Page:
West Virginians meet their new Catholic bishop as humble, holy man

Bishop Mark E. Brennan greets people following his installation Mass Aug. 22, 2019, in the Cathedral of St. Joseph in Wheeling, W.Va. Bishop Brennan, a former auxiliary in Baltimore, became the ninth bishop to head the Diocese of Wheeling-Charleston. (CNS photo/Bob Roller)

By Christopher Gunty
Catholic News Service

WHEELING, W.Va. (CNS) — People from around the Diocese of Wheeling-Charleston already have a good feeling about their new shepherd, Bishop Mark E. Brennan, who was installed Aug. 22 as the ninth bishop of the diocese.

Ron and Jenny Gaither came from Fairmont, southwest of Morgantown, for the installation of the bishop because they believe he is an honest and holy man. The parishioners of St. Anthony in Fairmont said they were hoping to get someone who could help Catholics in West Virginia forget about the scandals in the church. They said they had heard from priests who already met Bishop Brennan that he is a wonderful man.

John Neely of St. John Neumann Parish in Marlinton, a town with a population just over 1,000, said he hopes the bishop will be concerned with the rural parts of the state. “It’s very important to get someone down to the parishes,” he said, noting that they haven’t had bishops visit in 20 years.

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Posted in U.S.

Sunday Scripture readings, Aug. 25, 2019: A spiritual marathon

The Catholic News Service column, “Speak to Me Lord,” offers reflections on the Sunday Scripture readings. (CNS/Nancy Wiechec)

Aug. 25, Twenty-first Sunday in Ordinary Time

Cycle C
1) Is 66:18-21
Psalm 117:1,2
2) Heb 12:5-7, 11-13
Gospel: Lk 13:22-30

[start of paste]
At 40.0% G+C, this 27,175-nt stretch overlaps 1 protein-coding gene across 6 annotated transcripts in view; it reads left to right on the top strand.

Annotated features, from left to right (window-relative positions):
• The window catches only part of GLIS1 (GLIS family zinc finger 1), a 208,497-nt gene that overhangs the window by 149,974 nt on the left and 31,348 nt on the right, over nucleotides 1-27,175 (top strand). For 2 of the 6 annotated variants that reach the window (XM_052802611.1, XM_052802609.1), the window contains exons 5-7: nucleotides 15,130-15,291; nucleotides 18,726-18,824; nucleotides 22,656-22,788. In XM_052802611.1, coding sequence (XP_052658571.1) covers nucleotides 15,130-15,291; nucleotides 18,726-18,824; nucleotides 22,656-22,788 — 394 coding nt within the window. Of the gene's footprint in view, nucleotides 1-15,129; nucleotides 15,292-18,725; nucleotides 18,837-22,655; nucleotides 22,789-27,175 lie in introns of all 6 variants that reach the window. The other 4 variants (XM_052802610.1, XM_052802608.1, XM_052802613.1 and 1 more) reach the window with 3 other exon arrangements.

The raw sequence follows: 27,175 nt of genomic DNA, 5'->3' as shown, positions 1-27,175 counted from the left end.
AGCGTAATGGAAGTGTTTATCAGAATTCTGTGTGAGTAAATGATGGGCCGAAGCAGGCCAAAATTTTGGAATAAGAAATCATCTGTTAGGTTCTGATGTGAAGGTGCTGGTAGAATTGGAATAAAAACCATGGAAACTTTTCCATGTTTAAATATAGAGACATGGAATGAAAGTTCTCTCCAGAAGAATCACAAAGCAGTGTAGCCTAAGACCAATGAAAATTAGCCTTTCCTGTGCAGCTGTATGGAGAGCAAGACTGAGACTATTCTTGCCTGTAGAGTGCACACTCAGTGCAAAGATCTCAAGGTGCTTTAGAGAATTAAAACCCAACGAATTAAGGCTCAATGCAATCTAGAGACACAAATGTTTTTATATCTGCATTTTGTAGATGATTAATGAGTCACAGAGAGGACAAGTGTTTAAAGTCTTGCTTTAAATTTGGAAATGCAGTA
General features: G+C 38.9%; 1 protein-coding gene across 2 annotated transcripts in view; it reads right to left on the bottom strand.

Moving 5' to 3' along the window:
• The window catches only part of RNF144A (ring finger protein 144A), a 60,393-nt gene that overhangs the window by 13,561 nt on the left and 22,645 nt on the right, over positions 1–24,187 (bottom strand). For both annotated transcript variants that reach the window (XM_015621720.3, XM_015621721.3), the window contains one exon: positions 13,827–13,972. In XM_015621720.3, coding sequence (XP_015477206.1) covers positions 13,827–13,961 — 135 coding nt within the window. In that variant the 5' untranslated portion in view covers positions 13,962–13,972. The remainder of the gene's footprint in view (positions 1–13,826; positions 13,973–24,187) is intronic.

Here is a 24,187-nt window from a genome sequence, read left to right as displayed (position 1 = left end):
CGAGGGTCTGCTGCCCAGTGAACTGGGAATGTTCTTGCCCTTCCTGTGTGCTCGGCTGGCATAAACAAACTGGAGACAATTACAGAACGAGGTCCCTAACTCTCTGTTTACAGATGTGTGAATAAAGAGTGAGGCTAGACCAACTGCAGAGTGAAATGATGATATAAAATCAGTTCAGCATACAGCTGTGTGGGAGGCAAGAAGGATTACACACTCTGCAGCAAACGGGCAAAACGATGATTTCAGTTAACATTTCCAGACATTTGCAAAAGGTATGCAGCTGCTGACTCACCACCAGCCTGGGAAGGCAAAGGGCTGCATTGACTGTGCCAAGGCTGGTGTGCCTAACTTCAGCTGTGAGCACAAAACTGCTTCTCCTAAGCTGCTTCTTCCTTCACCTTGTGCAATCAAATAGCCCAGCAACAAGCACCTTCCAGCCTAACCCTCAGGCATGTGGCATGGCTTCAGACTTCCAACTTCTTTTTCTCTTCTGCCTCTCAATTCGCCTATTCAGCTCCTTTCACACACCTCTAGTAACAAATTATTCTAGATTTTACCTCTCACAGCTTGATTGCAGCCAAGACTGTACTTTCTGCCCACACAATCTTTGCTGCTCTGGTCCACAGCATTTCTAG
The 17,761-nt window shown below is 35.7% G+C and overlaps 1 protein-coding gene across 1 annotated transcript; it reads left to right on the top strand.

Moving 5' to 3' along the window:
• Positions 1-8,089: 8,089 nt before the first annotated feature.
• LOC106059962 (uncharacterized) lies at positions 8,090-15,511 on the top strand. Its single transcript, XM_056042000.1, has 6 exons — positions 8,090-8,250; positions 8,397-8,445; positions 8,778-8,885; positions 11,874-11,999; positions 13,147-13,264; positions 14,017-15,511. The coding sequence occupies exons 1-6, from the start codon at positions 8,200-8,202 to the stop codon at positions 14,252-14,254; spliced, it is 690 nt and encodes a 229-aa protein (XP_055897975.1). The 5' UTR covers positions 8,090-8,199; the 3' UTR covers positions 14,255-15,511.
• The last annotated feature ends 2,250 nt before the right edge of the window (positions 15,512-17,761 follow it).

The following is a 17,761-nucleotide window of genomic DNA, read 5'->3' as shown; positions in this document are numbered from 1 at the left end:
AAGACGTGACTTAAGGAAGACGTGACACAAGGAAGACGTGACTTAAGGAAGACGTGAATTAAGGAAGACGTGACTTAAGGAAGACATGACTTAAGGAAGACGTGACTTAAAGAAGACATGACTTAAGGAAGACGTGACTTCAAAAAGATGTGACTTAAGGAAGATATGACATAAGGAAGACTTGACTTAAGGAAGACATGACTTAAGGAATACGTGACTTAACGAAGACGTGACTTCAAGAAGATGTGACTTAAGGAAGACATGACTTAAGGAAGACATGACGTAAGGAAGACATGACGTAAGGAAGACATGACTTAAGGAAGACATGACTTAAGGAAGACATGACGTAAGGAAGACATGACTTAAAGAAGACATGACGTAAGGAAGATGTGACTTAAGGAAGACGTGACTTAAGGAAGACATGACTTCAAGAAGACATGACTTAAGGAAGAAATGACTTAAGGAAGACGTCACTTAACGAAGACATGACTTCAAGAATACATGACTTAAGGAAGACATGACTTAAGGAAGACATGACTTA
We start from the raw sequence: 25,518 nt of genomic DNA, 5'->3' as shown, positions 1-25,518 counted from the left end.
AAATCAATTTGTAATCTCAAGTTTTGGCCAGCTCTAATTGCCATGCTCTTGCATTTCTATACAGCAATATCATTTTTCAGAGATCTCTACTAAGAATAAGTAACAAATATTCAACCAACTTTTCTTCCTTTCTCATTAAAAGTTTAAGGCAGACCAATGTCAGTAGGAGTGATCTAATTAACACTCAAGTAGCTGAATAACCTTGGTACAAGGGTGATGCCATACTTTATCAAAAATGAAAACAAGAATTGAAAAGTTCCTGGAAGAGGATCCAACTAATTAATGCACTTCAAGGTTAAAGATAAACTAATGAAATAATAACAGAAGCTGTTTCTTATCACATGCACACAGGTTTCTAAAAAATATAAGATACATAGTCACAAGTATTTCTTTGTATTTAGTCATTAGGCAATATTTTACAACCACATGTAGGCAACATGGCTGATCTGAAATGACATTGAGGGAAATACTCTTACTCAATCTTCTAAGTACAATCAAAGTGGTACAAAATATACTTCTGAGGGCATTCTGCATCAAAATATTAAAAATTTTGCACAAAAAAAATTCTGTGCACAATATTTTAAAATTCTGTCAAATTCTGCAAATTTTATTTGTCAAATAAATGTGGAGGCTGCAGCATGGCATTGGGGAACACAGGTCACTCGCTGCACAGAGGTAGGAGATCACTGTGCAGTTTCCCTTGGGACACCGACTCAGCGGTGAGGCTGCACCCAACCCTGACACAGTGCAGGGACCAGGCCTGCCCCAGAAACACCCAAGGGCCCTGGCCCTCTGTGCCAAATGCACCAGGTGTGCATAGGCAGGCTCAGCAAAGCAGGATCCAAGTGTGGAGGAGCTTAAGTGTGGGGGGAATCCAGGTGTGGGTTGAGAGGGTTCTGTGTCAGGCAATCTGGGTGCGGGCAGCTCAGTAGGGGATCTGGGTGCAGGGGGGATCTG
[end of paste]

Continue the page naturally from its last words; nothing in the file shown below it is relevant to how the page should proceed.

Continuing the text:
By Jem Sullivan
Catholic News Service

When a neighbor announced she planned to run a marathon, her motivation impressed us all. Even more remarkable was the transformation of her daily life as she prepared to achieve her goal.

In the months leading to the marathon, she kept to a rigorous running schedule, made changes to her diet, ensured she got plenty of rest, and fought through the physical aches and pains that come with an intense training routine. Continue reading

Posted in "Speak to Me Lord", CNS columns

Latin American bishops urge action to save burning Amazon rainforest

Smoke near Humaita, Brazil, billows during a fire in the Amazon rainforest Aug. 17, 2019. Leaders of the Latin American bishops’ council urged international action Aug. 22 to save the rainforest as massive fires continued to burn. (CNS photo/Ueslei Marcelino, Reuters)

By Lise Alves
Catholic News Service

SAO PAULO (CNS) — “Crying out to the world for solidarity,” leaders of the Latin American bishops’ council urged international action to save the Amazon rainforest as massive fires continued to burn.

“We urge the governments of the Amazonian countries, especially Brazil and Bolivia, the United Nations and the international community to take serious measures to save the lungs of the world,” said the statement Aug. 22 by the top officers of the council, known by its Spanish acronym, CELAM.

“What happens to the Amazon is not just a local issue, but is of global reach,” the bishops said. “If the Amazon suffers, the world suffers.”

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Posted in World

Matters of life and death: Pope to bring his message to southern Africa

A woman in Ibo, Mozambique, stands outside a house damaged by Cyclone Kenneth May 1, 2019. Pope Francis will visit Mozambique on the first leg of a three-nation trip Sept. 4-10 that includes Madagascar and Mauritius. (CNS photo/Mike Hutchings, Reuters)

Backgrounder and analysis

By Cindy Wooden
Catholic News Service

VATICAN CITY (CNS) — Rejecting violence, promoting interreligious harmony, caring for the environment and stamping out government corruption are expected to be high on the agenda Sept. 4-10 when Pope Francis visits Mozambique, Madagascar and Mauritius.